A recent article on Mindshift caught my attention as it raised some interesting ideas about teaching young people the definition of success. The article reports on an interview with Madeline Levine, psychologist and author of Teach Your Children Well: Parenting for Authentic Success. Two particular points resonated with me because of their correlation with my own observations and reading.
Dr Levine made a point about praise echoed by Carol Dweck and others: that too much praise can be counterproductive. She states, “The reality is that self-esteem comes out of competence.” Earlier in the interview Dr Levine argues it is important to let kids fail as it is one of the chief ways for children to make progress, such as when they are learning to walk.
Dr Levine sums this up well in her op ed piece in the New York Times:
The small challenges that start in infancy (the first whimper that doesn’t bring you running) present the opportunity for “successful failures,” that is, failures your child can live with and grow from. To rush in too quickly, to shield them, to deprive them of those challenges is to deprive them of the tools they will need to handle the inevitable, difficult, challenging and sometimes devastating demands of life.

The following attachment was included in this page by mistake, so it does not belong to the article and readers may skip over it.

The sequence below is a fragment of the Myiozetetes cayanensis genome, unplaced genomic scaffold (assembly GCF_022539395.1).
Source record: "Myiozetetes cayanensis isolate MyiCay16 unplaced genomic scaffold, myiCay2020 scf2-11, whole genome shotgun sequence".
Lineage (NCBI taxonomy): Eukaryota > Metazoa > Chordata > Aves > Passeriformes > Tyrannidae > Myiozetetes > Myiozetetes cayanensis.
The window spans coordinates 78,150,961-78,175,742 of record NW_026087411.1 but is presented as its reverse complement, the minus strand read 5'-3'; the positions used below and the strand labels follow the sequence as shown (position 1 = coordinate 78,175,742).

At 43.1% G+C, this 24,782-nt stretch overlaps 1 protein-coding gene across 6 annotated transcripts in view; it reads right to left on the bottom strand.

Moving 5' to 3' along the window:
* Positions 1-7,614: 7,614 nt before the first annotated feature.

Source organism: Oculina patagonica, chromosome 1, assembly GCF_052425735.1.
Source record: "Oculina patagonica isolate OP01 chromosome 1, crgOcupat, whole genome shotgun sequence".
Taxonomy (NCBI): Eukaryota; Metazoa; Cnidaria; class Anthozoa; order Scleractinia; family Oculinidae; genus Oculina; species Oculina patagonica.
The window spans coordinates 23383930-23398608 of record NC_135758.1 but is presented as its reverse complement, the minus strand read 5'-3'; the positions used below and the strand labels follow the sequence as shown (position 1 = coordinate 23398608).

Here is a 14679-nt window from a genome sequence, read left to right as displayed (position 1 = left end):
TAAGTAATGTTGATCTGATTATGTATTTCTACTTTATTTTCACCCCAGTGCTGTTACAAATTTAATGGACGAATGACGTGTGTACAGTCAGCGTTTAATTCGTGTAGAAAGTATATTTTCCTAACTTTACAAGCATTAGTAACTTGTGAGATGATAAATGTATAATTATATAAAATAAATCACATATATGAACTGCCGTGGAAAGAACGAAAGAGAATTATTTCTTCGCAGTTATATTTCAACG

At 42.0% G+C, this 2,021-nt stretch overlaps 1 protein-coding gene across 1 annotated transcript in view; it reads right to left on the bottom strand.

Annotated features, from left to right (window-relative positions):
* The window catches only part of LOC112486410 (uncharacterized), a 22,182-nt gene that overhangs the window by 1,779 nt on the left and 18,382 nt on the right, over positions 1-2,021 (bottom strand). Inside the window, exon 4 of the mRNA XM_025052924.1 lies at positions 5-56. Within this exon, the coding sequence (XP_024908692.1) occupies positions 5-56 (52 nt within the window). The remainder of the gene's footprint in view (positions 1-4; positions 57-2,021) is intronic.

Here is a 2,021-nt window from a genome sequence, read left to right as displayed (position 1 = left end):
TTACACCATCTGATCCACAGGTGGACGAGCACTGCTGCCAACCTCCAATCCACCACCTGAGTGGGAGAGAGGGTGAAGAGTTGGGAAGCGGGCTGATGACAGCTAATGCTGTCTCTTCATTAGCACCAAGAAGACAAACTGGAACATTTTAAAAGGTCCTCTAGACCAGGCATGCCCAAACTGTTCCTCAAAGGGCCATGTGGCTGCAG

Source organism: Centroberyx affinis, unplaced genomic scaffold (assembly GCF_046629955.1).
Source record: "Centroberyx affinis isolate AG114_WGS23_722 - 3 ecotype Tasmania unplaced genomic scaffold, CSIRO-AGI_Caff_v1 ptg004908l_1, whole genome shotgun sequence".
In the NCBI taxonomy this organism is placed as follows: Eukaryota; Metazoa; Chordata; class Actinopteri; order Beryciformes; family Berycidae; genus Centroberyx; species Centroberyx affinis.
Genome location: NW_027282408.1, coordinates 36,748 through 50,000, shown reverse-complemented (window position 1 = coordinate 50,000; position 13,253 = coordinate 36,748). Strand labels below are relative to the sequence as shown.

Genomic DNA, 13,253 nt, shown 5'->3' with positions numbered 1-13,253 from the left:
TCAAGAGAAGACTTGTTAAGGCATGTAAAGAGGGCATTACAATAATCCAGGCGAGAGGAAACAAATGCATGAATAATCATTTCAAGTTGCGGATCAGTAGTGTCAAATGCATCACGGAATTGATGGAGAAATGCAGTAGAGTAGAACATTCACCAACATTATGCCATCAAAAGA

This accords with my own reading and observation: few students are ‘left to their own devices’, and this new way of being may be undermining the kind of thinking needed to engage resiliently with the world.
This is also relevant for teachers. How do we intervene when we see students not succeeding at a task? Do we let them finish it and then give feedback? Do we tell them straight off that they are on the wrong track and that, in this case, their response does not meet the criteria? When time is available for students to complete extended compositions, do we ask questions during the process about how the product is developing and meeting the criteria? How do we avoid being the hovering teacher?
In group work, leaving students ‘to their own devices’ is essential for generating ideas and getting them started. Refraining from hovering is essential. Occasionally, engaging in the critical conversation mid-composition can help students to realign their focus. If a group is off-task, asking pertinent questions can result in members of the group recognising that their developing product could be altered to better meet the criteria.
Many of us are creating rich tasks where there is enough time for students to try and fail, and then make adjustments if needed before submission (write, edit, and rewrite). And many of us are inviting students to assess their success against the intended goals whilst in the process of composing. Hopefully, their learning will be much more effective.